The role of conceding in e-sports
The first rule of any game or sport is “any player may concede.” It has to be. You can’t keep a player in a game under duress. No one is going to hold a gun to a competitor’s head saying “DON’T YOU DARE GIVE UP!” This has to be the first rule because the biggest punishment you can force upon anyone in a game is a loss, and besides there would simply be no way to enforce a “you can’t give up” rule.
Now, this is all well and good for your family’s Monopoly night, but in e-sports it presents a serious problem. Spectators tune in to events to see the best of the best play at the highest level. If players start conceding, the audience starts getting upset – and they aren’t the only ones. Tournament organizers, team owners, teammates, and even opponents tend to be unhappy whenever a competitor decides to forfeit.
This isn’t a theoretical issue, but is currently a serious problem in multiple e-sports. In late October last year, SK Telecom’s Bae “Bang” Jun-sik quit out of a League of Legends World Championship match early, and it caused more than its fair share of scandal. He left his team in the lurch, quitting once his side’s base was stormed, but before the Nexus crumbled. He later apologized, but his actions got many e-sports followers talking about the role of concession in e-sports.
Concession or Collusion?
The general idea behind a concession is that an athlete with good sportsmanship will concede when all hope for victory is lost. Respectful concessions are actually fairly common in the sporting world, occurring in everything from chess to baseball to Mixed Martial Arts.
Problems arise when players concede before the point of no return. To the casual onlooker, it looks like throwing a match. This could get players in a lot of trouble, possibly even kicked from their team or suspended from play. Any sort of collusion is looked down upon in professional sports, electronic or otherwise.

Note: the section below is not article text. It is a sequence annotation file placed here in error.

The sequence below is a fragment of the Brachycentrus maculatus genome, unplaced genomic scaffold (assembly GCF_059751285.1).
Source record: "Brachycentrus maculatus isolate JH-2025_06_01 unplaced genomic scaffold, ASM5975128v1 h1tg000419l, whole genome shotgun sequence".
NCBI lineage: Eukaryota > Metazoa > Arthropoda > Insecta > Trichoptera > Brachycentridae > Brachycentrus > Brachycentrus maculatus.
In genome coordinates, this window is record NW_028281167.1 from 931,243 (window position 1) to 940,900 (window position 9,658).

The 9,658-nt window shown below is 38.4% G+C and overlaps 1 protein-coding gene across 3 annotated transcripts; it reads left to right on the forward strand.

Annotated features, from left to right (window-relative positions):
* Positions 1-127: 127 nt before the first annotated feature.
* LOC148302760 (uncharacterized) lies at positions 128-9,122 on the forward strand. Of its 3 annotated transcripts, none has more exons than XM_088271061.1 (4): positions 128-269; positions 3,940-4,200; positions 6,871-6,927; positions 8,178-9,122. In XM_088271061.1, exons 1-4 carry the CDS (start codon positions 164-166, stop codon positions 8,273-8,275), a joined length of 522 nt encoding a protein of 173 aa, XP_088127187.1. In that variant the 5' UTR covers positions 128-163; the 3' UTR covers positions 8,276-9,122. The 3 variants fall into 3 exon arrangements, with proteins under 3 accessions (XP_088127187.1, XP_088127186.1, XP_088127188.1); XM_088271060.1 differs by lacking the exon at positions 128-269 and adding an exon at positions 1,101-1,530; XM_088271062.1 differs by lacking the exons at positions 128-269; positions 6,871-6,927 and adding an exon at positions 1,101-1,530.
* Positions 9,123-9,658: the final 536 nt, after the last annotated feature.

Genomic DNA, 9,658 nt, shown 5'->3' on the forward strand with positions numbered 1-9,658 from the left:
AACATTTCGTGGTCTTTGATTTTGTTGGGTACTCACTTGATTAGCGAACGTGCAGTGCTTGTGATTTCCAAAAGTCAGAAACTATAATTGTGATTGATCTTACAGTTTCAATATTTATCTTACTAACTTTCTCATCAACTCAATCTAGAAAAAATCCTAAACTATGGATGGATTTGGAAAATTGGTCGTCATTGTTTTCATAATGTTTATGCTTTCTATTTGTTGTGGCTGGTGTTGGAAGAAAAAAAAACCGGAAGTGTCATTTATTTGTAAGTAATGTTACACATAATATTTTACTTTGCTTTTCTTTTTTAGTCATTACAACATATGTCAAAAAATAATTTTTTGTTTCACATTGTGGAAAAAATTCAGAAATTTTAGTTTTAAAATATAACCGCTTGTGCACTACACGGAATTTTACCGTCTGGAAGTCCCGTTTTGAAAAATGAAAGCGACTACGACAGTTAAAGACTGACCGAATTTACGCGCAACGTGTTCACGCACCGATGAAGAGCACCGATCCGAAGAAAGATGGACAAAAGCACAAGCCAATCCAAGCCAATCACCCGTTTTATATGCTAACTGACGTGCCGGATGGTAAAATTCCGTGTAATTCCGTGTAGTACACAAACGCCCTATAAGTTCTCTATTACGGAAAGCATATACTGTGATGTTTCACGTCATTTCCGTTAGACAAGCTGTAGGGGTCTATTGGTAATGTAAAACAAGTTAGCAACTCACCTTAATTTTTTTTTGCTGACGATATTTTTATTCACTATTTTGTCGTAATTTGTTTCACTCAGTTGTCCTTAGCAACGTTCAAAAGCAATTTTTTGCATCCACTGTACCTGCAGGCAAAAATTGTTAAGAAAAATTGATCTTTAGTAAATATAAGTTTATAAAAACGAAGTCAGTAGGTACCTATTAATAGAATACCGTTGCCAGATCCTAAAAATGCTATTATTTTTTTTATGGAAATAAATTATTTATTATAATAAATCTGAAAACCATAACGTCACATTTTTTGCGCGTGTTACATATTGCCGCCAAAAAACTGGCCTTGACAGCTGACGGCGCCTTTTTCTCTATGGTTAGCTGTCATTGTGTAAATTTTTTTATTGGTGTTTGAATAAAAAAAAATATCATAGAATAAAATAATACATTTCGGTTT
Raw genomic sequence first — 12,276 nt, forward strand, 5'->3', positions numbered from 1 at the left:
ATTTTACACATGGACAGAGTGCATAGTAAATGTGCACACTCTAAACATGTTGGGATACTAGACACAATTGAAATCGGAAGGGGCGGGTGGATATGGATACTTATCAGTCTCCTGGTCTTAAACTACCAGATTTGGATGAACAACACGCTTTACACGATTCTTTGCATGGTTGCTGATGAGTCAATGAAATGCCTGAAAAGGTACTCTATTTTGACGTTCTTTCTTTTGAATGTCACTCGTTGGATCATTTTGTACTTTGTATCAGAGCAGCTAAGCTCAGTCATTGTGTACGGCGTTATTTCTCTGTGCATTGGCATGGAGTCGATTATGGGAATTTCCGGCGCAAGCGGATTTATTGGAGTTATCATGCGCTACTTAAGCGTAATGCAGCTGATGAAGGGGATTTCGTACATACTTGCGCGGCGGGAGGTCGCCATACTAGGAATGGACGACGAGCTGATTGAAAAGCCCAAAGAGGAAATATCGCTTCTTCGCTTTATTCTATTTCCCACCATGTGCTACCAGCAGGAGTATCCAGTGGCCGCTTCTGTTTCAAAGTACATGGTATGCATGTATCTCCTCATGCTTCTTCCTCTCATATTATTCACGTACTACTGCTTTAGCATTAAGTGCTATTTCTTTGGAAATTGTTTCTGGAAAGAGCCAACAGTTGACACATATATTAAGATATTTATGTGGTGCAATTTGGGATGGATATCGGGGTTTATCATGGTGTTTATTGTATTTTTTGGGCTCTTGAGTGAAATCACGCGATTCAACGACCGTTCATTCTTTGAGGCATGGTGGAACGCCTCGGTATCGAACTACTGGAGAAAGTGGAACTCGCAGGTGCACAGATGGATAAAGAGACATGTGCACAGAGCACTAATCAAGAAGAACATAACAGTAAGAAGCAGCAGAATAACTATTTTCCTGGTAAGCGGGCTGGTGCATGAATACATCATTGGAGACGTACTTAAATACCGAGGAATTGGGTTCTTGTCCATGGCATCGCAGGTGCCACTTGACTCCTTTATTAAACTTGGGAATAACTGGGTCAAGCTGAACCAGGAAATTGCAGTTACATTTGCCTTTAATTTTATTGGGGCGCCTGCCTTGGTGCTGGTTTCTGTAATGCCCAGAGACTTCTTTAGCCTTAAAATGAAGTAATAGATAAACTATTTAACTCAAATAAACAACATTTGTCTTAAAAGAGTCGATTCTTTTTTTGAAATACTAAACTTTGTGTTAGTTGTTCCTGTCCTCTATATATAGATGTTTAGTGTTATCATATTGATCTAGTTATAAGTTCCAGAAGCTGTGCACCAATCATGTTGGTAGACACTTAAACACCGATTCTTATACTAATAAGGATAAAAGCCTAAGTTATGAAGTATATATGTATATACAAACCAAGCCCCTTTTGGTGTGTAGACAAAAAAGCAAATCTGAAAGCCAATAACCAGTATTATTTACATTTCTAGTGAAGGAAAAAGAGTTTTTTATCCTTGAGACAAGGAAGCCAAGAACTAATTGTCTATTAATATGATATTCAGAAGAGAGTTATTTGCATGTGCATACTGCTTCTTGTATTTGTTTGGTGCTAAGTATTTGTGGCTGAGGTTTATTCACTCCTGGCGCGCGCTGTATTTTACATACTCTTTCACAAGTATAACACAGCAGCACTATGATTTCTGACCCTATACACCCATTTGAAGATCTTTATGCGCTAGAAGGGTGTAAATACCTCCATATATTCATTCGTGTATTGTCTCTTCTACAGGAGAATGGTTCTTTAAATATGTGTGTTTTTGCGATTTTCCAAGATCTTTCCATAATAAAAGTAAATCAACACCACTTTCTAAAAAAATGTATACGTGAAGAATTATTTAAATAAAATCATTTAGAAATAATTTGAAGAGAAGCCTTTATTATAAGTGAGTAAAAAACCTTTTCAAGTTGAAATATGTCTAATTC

But the point at which a game is unwinnable is kind of subjective. There’s always a chance that the opponent might massively screw up, or that his equipment might malfunction, or that rabid wolverines might escape from a local zoo and attack the stadium causing the match to be postponed.
So, do we force players to play their hardest until the bitter end? Well, no, because that wouldn’t make for very compelling matches, either. For example, Starcraft 2 matches very often come down to the decimated remains of one player’s base. Usually this player has no hope of coming back, and so they concede. If we forced players to stay in the game, this player would have to take one of his workers and run it around the map for as long as he possibly can, trying to set up some form of resistance against overwhelming odds. This is largely considered bad sportsmanship in casual matches, much less in international tournaments.
Then there’s the issue of people conceding without conceding, i.e., taking a dive. In the early days of Ultimate Marvel vs. Capcom 3, Justin Wong was accused of throwing matches to his opponents. While he never conceded, and while it certainly didn’t look as if he threw matches, there were a few tournaments in which he went into final and semi-final matches using odd teams that he wasn’t known to play. At the time, these tournaments put him against teammates or friends, and he didn’t stand to win any further ranking points by placing first, so rumors spread that he was doing this to help his teammates out. No official action was ever taken against him.
To Punish Or Not To Punish?
I’m not here to accuse Justin Wong of anything, but let’s assume for a second that he, or another player like him, was trying to throw a match. None of the actions taken here were technically against the rules. Changing characters is legal, and there’s no punishment for playing a character you aren’t good at, besides losing. So, can he really be punished for anything he did?
And if we were to dole out punishments for athletes who concede too early, how would we issue them? How would we tell if they were conceding, throwing a match, or just having a bad day? How could we ensure that, if we forced players to play under duress, they would play to the best of their ability? Then, if they didn’t, how would we know they aren’t throwing the match because we wouldn’t let them concede?
It’s a sticky situation with no clear answer, and any possible punishment that we could conceivably come up with only leads to more questions. Eventually, we end up back at the starting point: How do we effectively punish somebody if they have to lose?
While the question may be unanswerable from a philosophical standpoint, pragmatically something has to happen. Conceding can throw off rankings, turn away sponsors, and generally harm the credibility of e-sports. Something has to be done to keep players playing at their best. On the other hand, perhaps the best plan of action is to do nothing. Maybe if we just leave players alone and accept that sometimes we will have these isolated scandals, players will naturally play to their best ability?
What do you think? How would you keep players at their best and how would you punish early concessions? Let us know in the comments.